This blog is written by Daisy Cunynghame from our Archives team to mark Explore Your Archive Week 2013 (www.exploreyourarchive.org)
Walter Rothschild (1868-1937), founder of the natural history museum in Tring (at that time titled the Walter Rothschild Zoological Museum) left that museum in his will to London’s Natural History Museum, including the extensive scientific specimen collections he’d amassed throughout his life.
One notable gap though was his ornithological material – Walter’s bird collection, which he began amassing from the age of seven, was widely considered to be the most comprehensive in the world, and as a Trustee of the Natural History Museum it was presumed (by him as well as us) that they would end up in our museum in South Kensington.
Unfortunately though, ultimately his finances precluded it. The economic crash of 1929 (possibly also compounded by a rumoured case of blackmail, supposedly a result of an affair with a lady of high standing) left him financially struggling and he sold his famed bird collection to the American Museum of Natural History (AMNH) in New York when they were able to raise a substantially higher balance for the collection than we.
Perhaps helping to shed a little more light on this, and definitely showing the more personal side to Walter’s decision, is the Museum Archive’s recently acquired small collection of Walter’s private letters. Particularly interesting because he had asked that all his personal correspondence be destroyed on his death - a wish which was carried out, leaving very little of his own letters to be read.
In one letter in 1932 Walter wrote to Ernst Hartert, who had previously been one of his curators at Tring, that:
It is with a very heavy heart & with most of my life torn up, that I write these lines. Owing to the world economic conditions & the failure of many stocks & bonds to pay interest, not to talk of increased & increasing taxation, I / have been forced to retrench drastically. The 2 alternatives which faced me were either to dispose of one of my two scientific collections as a whole or else to see the museum broken up & sold piecemeal by auction. I could not face the latter alternative as my life’s work would have been annihilated. So I had to decide to dispose of that collection /for which I could find a purchaser as a whole, & that is the bird collection. I have disposed of the whole collection except about 200 skins & the 250 Struthionidae & of course the mounted portion, ie about 280000 skins & the contract as signed provides that the collection is kept together in a separate room as the Rothschild collection under a separate body of three / trustees. As the British Museum could not find the money; the collection has been purchased & presented to the American Museum. I know that you will feel as crushed by this blow as I do but the worlds collapse made it inevitable.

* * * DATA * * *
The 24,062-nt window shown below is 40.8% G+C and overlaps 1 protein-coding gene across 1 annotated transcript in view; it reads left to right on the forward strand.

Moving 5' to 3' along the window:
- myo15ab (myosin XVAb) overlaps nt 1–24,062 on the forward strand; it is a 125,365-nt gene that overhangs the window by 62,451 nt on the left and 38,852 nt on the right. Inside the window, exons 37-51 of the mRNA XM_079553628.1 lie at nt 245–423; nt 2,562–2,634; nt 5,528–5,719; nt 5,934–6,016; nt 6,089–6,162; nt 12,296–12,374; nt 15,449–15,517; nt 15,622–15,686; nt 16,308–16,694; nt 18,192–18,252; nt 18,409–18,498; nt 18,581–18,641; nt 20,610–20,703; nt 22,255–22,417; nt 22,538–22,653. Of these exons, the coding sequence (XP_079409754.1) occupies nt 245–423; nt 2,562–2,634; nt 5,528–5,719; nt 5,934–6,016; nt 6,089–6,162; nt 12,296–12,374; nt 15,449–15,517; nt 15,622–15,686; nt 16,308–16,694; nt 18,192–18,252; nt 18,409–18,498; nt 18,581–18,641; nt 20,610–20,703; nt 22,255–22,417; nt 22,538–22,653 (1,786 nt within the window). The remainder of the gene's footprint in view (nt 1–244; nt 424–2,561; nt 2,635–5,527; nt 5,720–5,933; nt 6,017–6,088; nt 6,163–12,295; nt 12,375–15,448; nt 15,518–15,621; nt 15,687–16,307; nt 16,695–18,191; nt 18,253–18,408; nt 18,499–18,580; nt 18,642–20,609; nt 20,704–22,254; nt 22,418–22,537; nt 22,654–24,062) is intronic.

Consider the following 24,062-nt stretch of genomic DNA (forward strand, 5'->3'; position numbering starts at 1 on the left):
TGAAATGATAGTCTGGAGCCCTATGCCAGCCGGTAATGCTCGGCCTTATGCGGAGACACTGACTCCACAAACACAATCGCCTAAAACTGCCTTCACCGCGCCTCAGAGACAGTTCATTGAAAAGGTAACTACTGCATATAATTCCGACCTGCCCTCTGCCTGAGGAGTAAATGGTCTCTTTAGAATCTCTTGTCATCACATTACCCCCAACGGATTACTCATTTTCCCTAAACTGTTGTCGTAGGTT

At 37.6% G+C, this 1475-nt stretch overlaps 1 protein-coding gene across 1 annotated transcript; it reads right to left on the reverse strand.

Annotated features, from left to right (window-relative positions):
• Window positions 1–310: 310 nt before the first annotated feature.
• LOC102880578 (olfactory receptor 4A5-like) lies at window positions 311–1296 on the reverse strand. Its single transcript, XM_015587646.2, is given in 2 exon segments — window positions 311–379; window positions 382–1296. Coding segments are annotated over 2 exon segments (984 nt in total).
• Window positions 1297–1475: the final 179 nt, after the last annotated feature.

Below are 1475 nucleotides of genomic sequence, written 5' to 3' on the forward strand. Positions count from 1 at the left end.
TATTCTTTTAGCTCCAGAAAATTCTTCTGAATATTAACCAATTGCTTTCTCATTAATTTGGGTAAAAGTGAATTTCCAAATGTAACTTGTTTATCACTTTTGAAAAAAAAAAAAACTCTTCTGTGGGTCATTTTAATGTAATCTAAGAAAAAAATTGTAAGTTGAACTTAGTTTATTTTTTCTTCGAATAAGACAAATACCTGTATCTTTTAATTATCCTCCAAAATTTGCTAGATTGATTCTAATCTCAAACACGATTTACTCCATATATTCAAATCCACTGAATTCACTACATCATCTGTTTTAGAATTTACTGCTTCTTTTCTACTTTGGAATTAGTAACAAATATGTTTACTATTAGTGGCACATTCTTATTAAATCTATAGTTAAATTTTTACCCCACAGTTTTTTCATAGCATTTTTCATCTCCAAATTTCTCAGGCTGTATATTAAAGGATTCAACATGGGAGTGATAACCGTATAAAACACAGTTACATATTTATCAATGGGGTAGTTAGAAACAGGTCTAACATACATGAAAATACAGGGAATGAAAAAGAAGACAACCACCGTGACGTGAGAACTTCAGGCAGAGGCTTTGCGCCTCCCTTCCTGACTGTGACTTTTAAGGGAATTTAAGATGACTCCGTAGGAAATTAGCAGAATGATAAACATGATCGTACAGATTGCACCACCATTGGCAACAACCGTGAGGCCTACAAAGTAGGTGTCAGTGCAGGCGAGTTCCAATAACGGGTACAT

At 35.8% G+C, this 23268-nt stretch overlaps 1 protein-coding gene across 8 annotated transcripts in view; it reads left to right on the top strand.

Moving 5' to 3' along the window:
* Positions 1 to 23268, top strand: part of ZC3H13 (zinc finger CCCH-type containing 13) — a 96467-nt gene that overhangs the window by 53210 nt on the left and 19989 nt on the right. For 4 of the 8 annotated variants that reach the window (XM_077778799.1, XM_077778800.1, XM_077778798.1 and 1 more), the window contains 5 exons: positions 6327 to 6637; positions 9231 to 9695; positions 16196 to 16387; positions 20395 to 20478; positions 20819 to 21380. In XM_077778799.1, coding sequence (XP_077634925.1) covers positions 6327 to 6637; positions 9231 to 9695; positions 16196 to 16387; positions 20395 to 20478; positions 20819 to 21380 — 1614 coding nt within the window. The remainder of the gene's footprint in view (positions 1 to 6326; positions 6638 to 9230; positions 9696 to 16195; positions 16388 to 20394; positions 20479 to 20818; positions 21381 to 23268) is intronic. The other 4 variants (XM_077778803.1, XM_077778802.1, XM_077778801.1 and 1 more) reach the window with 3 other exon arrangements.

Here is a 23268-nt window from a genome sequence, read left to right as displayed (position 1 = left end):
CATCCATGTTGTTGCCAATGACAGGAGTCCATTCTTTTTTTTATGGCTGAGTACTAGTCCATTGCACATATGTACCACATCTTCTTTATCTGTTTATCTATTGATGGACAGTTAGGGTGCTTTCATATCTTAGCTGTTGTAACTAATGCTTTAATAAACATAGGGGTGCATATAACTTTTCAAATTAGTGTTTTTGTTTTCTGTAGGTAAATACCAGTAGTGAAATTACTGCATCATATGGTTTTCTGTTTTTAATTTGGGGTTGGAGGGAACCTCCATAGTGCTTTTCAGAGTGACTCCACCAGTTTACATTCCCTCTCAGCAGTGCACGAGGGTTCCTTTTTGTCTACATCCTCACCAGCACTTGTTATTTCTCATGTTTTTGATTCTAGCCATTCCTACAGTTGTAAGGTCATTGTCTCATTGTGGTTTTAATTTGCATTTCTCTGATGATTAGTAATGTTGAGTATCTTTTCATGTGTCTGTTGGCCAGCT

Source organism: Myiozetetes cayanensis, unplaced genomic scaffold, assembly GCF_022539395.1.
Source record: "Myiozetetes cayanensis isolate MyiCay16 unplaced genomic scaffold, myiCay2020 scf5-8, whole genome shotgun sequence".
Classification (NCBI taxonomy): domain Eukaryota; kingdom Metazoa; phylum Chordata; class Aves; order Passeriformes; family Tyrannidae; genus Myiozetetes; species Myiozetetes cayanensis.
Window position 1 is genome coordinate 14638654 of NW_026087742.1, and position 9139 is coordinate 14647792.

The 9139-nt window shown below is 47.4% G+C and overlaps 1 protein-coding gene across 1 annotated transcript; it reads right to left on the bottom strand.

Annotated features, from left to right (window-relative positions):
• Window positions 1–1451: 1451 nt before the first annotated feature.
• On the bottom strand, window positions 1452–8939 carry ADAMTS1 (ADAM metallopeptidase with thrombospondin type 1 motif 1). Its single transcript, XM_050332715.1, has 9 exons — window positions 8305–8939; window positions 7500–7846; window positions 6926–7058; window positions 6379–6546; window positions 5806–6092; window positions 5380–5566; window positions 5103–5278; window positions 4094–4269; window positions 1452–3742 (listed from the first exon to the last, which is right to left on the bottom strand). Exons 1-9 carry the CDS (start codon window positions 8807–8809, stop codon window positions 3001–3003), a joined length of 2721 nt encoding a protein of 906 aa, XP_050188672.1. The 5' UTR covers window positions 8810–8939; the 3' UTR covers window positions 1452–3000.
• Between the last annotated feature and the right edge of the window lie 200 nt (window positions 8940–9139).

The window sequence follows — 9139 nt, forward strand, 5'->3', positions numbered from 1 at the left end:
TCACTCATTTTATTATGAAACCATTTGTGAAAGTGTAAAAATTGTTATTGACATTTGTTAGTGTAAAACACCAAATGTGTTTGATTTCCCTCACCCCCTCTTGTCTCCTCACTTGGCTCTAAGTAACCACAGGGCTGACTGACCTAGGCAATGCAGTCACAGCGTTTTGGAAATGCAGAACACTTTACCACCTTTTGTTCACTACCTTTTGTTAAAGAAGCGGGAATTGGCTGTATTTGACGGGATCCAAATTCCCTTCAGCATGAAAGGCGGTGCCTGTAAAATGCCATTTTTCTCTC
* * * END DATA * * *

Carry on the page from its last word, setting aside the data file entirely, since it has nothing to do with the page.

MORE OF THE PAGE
The deal with the AMNH was protracted with negotiations with other museums, including ourselves, also taking place. The complexity and controversy of the deal is demonstrated by him later when he mentions:
The economic conditions in America are in such a bad way that the millionaire donor has absolutely forbidden his name or the sum to become known at present for fear of reprisals for having spent such a large sum; so at all events for some months I cannot say anything. All I can tell you is that the sum is a third more than I expected to get & much more than I even could have got in Europe before the war even [sic].
Almost as excitingly, in this little collection there is also a notebook of sketches of Claudia Hartert, Ernst Hartert’s wife, for his book ‘On the birds of the islands of Aruba, Curacao and Bonaire’. The little volume contains sketches of eggs and birds, as well as bird feathers.
This collection was sent to us by the Dutch Art Museum in the Hague, who found the package when clearing out their basement. Quite how or why the letters Walter wrote and Hartert’s sketches ended up in Holland is entirely unknown.